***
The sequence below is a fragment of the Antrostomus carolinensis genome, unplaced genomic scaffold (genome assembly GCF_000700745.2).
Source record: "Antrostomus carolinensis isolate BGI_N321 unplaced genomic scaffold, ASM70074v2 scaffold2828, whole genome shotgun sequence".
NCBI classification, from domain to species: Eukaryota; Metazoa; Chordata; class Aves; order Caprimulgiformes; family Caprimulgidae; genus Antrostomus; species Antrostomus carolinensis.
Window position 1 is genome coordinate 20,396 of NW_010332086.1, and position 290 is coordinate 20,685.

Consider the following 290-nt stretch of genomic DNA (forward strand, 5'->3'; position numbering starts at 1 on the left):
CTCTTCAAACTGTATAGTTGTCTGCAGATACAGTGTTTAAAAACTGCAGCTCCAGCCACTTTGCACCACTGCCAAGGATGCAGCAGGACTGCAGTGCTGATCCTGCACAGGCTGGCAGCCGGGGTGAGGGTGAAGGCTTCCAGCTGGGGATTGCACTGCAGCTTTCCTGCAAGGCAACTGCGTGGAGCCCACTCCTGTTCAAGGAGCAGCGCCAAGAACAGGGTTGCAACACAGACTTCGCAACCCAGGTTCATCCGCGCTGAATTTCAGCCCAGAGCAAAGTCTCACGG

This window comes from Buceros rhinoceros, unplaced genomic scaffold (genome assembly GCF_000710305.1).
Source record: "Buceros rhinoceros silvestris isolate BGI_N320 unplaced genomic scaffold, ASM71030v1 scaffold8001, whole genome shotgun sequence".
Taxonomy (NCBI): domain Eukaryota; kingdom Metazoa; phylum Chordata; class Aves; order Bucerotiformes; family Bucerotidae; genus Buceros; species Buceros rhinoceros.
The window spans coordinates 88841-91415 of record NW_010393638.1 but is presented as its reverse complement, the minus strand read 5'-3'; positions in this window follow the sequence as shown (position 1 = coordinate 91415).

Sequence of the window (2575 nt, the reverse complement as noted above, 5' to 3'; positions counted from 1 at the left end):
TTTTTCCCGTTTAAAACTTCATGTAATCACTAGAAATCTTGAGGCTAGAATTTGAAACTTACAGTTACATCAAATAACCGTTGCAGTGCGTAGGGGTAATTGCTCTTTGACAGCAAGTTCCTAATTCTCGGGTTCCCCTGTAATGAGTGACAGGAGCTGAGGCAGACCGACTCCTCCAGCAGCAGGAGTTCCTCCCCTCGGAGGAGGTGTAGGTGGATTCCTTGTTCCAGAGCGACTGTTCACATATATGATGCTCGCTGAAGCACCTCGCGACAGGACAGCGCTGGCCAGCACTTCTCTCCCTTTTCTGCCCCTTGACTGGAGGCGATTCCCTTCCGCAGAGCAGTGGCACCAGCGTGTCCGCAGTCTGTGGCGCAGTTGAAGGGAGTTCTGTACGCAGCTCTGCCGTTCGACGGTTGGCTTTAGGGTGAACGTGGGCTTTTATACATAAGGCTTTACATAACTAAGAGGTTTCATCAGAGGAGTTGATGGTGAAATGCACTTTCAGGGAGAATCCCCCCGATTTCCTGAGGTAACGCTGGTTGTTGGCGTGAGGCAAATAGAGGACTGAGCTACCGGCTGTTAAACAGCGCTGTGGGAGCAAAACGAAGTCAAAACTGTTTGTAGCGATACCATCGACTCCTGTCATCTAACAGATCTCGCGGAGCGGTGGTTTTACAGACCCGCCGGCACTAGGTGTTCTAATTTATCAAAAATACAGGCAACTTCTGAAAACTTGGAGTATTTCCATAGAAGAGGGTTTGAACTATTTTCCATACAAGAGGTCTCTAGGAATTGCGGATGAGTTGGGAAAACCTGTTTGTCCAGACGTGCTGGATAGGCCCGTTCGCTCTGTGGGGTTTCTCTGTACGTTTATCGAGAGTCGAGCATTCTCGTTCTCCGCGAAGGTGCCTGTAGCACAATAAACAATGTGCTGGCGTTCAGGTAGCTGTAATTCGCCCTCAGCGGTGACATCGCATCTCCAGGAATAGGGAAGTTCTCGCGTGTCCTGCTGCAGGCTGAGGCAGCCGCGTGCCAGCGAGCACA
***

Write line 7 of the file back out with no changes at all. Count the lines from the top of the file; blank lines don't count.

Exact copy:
This window comes from Buceros rhinoceros, unplaced genomic scaffold (genome assembly GCF_000710305.1).